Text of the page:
Hips – again!
If you’ve been following this series over the past few years, you know that I have, on numerous occasions, discussed the ever-increasing evidence supporting the importance of maintaining good balance and strength of the hip muscles to prevent or treat a variety of running injuries involving the knees, legs, or feet.
First and foremost among these is the condition commonly known as Runner’s Knee (Articles #72 and 103), also known on occasion as patellofemoral pain syndrome (PFPS), anterior knee pain, and chondromalacia patella. Another common injury that is thought to be caused by faulty hip movement patterns is iliotibial band syndrome (Articles#11).
A causative factor in both conditions is thought to be an imbalance in strength of the internal/external rotators and abductor/adductor muscles of the hip. Re-establishing the proper proportionality of power and motor control is critical to resolving (and preventing) these conditions.
I’ve also spend a fair amount of time expounding on the lack of evidence implicating the impact forces generated by running in the development of knee (and hip) arthritis, contrary to popular myth. I’ve also explained the difference between the “traditional” form of arthritis – between the femur (thigh) and shin (tibia) – that is the type that may eventually lead to a joint replacement, and the category of Runner’s Knee that is between the patella (knee cap) and femur, that rarely requires a replacement.
The causes of knee arthritis (osteoarthritis) are still not clearly known. While many believe there likely are bio-mechanical factors at play, no one knows for sure what those might be.
A paper published in the Journal of Orthopedic and Sports Physical Therapy (Jul 2016) not too long ago attempted to answer that question. Investigators conducted a systematic review of previous studies that compared hip strength in those individuals with symptomatic knee arthritis to a control group without arthritis.
The researchers also conducted a meta-analysis of all the data from the previous studies, combining all the figures “under one roof” to, in effect, create a single study with a larger volume of information from which to draw conclusions.
Those conclusions were somewhat limited; there was a clear difference in hip abductor strength between the two groups (the arthritis group being weaker, as one might suspect), but no significant difference with respect to any other muscle groups, including the external rotators (which I would have suspected). The authors speculated, as others have in the past, that weakness of the abductors leads to a drop of the opposite side of the pelvis, which alters the alignment of the leg during the stance phase of gait, in turn leading to abnormal weight distribution through the knee joint.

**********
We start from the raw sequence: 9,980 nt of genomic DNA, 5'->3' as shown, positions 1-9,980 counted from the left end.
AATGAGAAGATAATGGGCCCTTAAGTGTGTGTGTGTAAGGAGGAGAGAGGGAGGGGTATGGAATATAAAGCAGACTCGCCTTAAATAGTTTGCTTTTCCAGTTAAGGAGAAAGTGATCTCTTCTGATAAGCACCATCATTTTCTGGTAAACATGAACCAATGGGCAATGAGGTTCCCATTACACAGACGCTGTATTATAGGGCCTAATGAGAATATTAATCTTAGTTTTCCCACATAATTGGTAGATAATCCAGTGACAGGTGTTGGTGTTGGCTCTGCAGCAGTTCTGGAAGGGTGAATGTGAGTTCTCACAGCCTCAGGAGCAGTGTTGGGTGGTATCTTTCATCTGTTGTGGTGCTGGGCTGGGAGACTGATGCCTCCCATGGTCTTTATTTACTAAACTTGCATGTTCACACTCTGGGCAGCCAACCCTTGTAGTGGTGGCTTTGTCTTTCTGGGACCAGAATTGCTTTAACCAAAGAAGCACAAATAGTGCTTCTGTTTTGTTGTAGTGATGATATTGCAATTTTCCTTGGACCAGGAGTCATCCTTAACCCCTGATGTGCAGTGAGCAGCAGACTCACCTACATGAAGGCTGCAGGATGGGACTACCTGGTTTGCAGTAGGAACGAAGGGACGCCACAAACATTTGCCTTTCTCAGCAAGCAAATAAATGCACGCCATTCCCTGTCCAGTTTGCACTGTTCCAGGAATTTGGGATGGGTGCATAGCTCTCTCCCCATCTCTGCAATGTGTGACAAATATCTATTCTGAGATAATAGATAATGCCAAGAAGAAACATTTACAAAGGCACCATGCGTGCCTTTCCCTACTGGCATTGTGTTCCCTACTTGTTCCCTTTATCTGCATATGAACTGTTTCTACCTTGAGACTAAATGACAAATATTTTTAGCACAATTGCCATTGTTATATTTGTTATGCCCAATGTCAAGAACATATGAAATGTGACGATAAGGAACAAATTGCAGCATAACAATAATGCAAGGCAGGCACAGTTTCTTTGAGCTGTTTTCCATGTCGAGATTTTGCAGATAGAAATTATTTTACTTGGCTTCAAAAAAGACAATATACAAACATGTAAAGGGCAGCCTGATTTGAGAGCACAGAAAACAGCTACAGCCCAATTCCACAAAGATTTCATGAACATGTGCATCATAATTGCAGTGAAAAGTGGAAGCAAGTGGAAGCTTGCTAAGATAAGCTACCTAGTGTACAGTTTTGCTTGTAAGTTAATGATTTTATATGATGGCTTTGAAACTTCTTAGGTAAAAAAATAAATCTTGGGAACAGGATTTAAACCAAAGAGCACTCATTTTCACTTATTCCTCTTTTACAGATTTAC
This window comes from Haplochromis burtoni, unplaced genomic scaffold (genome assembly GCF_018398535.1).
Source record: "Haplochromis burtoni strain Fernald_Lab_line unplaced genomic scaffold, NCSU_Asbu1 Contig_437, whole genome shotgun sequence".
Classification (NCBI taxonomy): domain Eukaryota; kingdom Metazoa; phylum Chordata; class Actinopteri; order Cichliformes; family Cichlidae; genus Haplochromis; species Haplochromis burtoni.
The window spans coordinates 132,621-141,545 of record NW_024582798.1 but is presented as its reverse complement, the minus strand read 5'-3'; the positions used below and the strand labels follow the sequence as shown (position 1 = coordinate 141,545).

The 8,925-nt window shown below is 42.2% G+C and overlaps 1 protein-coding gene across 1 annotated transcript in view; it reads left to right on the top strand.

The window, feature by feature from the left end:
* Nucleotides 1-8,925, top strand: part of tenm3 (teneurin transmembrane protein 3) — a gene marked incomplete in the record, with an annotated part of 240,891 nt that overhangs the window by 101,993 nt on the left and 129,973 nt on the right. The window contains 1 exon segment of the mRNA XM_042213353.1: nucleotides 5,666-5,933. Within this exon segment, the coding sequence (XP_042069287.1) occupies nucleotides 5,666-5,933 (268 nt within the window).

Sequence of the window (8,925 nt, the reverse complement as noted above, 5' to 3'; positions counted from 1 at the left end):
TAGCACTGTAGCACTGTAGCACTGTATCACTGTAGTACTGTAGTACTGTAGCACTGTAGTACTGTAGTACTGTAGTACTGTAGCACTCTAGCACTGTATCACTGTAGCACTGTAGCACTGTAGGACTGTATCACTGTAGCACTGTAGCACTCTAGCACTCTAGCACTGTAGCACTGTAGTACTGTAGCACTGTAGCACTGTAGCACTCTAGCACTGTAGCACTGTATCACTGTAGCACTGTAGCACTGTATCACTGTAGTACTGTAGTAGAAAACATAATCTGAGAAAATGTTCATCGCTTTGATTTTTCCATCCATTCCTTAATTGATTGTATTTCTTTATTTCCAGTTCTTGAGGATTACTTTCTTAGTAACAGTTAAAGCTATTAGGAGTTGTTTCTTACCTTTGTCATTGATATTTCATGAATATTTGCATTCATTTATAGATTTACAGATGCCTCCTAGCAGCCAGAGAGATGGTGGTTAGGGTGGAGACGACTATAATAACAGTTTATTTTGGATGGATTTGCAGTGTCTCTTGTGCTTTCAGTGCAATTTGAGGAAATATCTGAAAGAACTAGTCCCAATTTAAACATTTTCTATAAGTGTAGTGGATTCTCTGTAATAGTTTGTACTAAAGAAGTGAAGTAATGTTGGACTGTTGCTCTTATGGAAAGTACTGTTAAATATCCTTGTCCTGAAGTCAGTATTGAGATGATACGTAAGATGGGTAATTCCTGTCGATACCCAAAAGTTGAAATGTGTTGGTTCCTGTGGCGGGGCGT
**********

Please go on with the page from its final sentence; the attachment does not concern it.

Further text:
The relevance of this finding may also be limited, however, since we don’t really know if those with arthritis developed this condition because they had this weakness, or did the weakness develop because of altered gait mechanics due to the pain of the arthritis. The authors do note that they found no studies in the literature that evaluated hip strength as a factor in the development of knee arthritis, so we can’t know the answer to that question for sure.
What may be of relevance is the possibility that targeting these muscles with strengthening and motor control exercises may be effective in mitigating some of the pain and dysfunction once the arthritis has already developed, since it would theoretically improve alignment and weight-distribution through the knee joint.
Whether such a program would in fact be beneficial is, at this point, speculative, but certainly an interesting question to be answered by a future research study. In the meantime, I consider these findings interesting enough to reinforce my belief that maintaining good balance of the muscles of the hip is a key component in addressing a wide variety of lower extremity running injuries and probably as important in terms of preventing such problems.